As whisky maker at indie bottler Compass Box, Jill Boyd has been instrumental in the creation of some of the company’s award-winning blends. She tells Matt Evans about her humble beginnings in whisky, why transparency matters, and dishes on one of Compass Box’s forthcoming releases.
‘Mine is not the traditional “I’ve always wanted to work in whisky” story. I am a really good version of an atypical whisky story.
‘I had just finished uni and was working in this fantastic little whisky bar in Elgin [The Drouthy Cobbler] and I just loved it. When I started, they asked: “Do you like whisky?” and I said “No…” They asked “Do you like real ale?” and I was like, “No...” so I wasn’t an ideal candidate. But they were kind enough to train me up and give me a love of whisky.
‘I remember thinking whisky was not going to be my drink, but I tried a Dalwhinnie 15-year-old and it just turned everything round. That combination of light sweetness opened up a whole new world to me. I just assumed whiskies were always the classic heavily peated stuff, so to taste something so light and so delicate was amazing.
‘From there I started getting interested in whisky and just kept learning as much as I could, and very fortunately for me, I was offered some work at William Grant’s in Dufftown. I was only meant to be there two months, and I just fell in love. I wasn’t going to leave. My main role was day-to-day effluent running and dealing with new make spirit, so for me there was a mystical property to the whisky that was coming out of the casks at the other end.
Inner sanctum: The Compass Box blending room full of 'incredible parcels of whiskies'
‘For Compass Box, when it comes to the actual distillation, we don’t have much of a say in that, but what we are looking for is what we’re filling into. Wood is a passion of John’s [Glaser, founder of Compass Box], so he makes sure everything is perfect because wood plays such a huge factor in flavour. That’s our big thing. We are lucky to be offered these incredible parcels of beautifully matured whiskies. They just blow you away, and sometimes you’ll find one cask and think “this is the one”.
‘John makes sure the maturation of our whisky is done in the best quality oak. But when people ask us about the components that make up our whiskies, we think it’s really important to tell people whether we’re using first-fill or refill Bourbon, or what kind of Sherry casks, or where the liquid comes from.
‘I think it’s fascinating people want to know this minutiae of detail, and it goes to show how far we’ve come. When I was younger, whisky was an old man’s drink. Now people are getting so passionate about different areas of whisky that we wanted to encourage people to say “I’m drinking this Compass Box and this is exactly what’s in it.” One of the big key factors of our transparency campaign was being able to tell people the facts so they could better understand what they’re drinking.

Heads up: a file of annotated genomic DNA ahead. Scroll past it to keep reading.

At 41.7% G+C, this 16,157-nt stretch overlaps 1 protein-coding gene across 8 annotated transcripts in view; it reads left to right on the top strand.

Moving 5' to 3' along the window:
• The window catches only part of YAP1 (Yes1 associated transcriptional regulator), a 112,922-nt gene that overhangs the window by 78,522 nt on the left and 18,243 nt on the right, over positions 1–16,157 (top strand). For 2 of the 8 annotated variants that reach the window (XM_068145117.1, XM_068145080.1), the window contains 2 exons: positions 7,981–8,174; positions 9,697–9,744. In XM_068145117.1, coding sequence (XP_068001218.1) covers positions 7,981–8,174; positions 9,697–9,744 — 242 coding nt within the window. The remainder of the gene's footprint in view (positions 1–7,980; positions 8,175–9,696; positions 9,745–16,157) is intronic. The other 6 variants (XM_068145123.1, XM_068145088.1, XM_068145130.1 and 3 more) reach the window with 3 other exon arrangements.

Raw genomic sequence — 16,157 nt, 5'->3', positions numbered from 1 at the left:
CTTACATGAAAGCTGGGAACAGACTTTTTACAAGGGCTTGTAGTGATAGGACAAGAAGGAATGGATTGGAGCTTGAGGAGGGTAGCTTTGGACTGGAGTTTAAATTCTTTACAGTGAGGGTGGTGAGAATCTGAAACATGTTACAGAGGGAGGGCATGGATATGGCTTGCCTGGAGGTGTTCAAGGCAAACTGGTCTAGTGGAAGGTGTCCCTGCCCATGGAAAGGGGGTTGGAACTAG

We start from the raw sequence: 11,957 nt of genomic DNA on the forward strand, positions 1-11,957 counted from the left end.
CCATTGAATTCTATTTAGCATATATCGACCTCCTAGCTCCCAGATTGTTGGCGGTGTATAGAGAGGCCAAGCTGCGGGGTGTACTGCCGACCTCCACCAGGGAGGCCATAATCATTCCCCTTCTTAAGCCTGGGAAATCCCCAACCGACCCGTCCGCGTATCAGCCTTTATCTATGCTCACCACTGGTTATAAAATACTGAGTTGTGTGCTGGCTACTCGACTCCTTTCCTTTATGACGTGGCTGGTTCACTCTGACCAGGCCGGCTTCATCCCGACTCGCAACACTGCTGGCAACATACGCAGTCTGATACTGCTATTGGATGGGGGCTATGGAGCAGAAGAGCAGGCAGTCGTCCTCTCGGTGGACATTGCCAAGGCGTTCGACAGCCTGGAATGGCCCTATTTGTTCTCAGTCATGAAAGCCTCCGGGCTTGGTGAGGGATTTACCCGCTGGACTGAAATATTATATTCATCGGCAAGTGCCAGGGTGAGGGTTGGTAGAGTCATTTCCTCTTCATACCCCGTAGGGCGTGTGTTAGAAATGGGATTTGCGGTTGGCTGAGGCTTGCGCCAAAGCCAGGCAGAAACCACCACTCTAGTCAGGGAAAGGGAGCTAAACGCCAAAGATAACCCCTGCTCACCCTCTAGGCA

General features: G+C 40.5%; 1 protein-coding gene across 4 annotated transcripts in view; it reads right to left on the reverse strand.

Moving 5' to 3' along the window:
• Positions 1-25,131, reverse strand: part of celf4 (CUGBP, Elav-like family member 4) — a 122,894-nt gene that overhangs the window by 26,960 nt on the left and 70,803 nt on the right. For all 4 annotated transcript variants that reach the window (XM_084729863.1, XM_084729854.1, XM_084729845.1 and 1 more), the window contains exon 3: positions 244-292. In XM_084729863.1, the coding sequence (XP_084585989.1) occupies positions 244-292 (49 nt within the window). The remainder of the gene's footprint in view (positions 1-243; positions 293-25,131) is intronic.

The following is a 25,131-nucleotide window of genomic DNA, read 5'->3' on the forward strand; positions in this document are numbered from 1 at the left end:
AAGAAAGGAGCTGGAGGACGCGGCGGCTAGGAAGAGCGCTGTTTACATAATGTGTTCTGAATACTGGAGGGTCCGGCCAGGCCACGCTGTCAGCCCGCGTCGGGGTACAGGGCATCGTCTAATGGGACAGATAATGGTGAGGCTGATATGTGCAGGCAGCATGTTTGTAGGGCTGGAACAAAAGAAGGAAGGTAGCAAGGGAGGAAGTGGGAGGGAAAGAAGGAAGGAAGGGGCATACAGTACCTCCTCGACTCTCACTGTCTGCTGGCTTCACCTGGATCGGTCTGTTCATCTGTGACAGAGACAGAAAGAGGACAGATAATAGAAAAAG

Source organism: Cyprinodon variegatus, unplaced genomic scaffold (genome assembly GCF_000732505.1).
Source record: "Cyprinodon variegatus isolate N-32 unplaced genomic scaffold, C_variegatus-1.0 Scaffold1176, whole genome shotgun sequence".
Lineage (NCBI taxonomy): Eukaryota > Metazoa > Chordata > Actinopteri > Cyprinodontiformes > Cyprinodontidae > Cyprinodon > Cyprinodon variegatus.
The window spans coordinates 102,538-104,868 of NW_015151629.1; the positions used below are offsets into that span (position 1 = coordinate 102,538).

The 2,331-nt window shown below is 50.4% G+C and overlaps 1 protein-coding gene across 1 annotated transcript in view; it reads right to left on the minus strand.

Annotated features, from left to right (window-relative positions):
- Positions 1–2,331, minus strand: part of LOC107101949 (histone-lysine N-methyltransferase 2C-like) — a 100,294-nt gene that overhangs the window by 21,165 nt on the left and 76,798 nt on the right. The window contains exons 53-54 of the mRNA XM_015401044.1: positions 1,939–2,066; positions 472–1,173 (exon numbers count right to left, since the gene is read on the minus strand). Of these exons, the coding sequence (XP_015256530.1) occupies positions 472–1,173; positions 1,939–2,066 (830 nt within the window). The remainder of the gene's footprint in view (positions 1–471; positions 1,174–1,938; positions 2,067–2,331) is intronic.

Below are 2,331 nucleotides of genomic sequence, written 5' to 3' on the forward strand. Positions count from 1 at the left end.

‘We don’t want [other whisky producers] to feel obligated to follow suit. When we make a whisky, we’re happy to tell people what’s in it, but we don’t want to bully anyone to release recipes that they don’t want to. Part of the fun of whisky is the mystery.
‘Tradition is really important to us, because it is a big part of the whisky we’re making. Innovation is important and tradition is crucial to us, but the main things we look for are new ways to create new blends and flavours. I find it fascinating and we often discuss new ways to innovate within the industry. There are boundaries that are set, and it’s something that is put in place to protect Scotch whisky and its legacy, but I think there’s so much that can be done within the goalposts that it’s really exciting.
Artist’s blend: For Boyd, Compass Box’s creations are a mix of tradition and innovation
‘People have always got ideas. They might come up to us and say, “why don’t you make a whisky like this” and then it triggers something. Sometimes it comes from a concept like that, where somebody says, “you should do something heavily peated” and sometimes it’s a whisky we try. When I tasted the Muse cask, it was just so incredible we knew we had to use it for something truly remarkable to allow that cask to shine. The whisky has to be beautiful when we put it into a bottle – that’s the important part.
‘For example, we have this 18-month-old grain spirit from Girvan we’ve been using to season fresh wood casks. It was always considered a sacrificial whisky, but it tasted of really thick, beautiful caramel. We had an older blended malt recipe we were looking to add that touch of sweetness to; John suggested adding a little bit of the sacrificial grain, and it just lit the blend up. It was the icing on the cake, the cherry on the top. It’s our newest whisky, but it’s not actually a whisky [as the blend is less than three years old]. It’s a grain and malt blend ‘spirit drink’ called Stranger and Stranger, which is coming soon.
‘My favourite experience this year has been travelling up [to Scotland] to try some of our new whiskies. We do a lot of sampling at the bottlers, and they’re so kind – they can clearly see me flailing about pulling bungs from casks and they’re probably thinking “that lassie needs some help”. There’s a camaraderie in whisky I don’t think you get in other industries, I can’t imagine it being this good anywhere else. That’s what this industry does, it brings great people together.
‘Coming from a small town [Elgin] where most of the fun happens in the pub, living in London’s been such a big eye-opener for me. I can go to the theatre and see a play or a movie whenever I want. I like getting into the city, seeing friends and eating as much good food as I possibly can. I don’t know where I’m going to get a steamed pork bun in Scotland anytime soon. I’ve eaten things here I’ve never even heard of.’